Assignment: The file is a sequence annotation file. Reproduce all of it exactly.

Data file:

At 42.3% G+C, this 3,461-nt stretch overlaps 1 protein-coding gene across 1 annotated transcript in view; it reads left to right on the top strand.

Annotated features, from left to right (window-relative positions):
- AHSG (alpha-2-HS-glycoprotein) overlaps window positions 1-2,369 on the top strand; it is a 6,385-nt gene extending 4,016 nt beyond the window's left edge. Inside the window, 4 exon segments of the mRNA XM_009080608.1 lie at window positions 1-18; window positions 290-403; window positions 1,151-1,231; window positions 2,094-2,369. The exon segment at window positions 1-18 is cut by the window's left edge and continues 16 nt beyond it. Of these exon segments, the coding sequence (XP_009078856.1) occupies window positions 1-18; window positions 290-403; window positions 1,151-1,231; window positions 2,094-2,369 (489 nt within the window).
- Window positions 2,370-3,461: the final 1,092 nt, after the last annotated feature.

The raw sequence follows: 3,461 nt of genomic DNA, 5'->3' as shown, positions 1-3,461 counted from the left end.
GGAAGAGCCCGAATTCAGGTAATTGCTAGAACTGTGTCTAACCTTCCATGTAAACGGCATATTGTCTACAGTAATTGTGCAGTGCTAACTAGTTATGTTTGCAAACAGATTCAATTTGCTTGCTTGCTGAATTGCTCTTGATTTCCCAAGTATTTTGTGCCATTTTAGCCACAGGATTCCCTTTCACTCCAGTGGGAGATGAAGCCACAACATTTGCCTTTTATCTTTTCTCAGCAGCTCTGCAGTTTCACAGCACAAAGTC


At 42.3% G+C, this 3,461-nt stretch overlaps 1 protein-coding gene across 1 annotated transcript in view; it reads left to right on the top strand.

Annotated features, from left to right (window-relative positions):
- AHSG (alpha-2-HS-glycoprotein) overlaps window positions 1-2,369 on the top strand; it is a 6,385-nt gene extending 4,016 nt beyond the window's left edge. Inside the window, 4 exon segments of the mRNA XM_009080608.1 lie at window positions 1-18; window positions 290-403; window positions 1,151-1,231; window positions 2,094-2,369. The exon segment at window positions 1-18 is cut by the window's left edge and continues 16 nt beyond it. Of these exon segments, the coding sequence (XP_009078856.1) occupies window positions 1-18; window positions 290-403; window positions 1,151-1,231; window positions 2,094-2,369 (489 nt within the window).
- Window positions 2,370-3,461: the final 1,092 nt, after the last annotated feature.

The raw sequence follows: 3,461 nt of genomic DNA, 5'->3' as shown, positions 1-3,461 counted from the left end.
GGAAGAGCCCGAATTCAGGTAATTGCTAGAACTGTGTCTAACCTTCCATGTAAACGGCATATTGTCTACAGTAATTGTGCAGTGCTAACTAGTTATGTTTGCAAACAGATTCAATTTGCTTGCTTGCTGAATTGCTCTTGATTTCCCAAGTATTTTGTGCCATTTTAGCCACAGGATTCCCTTTCACTCCAGTGGGAGATGAAGCCACAACATTTGCCTTTTATCTTTTCTCAGCAGCTCTGCAGTTTCACAGCACAAAGTC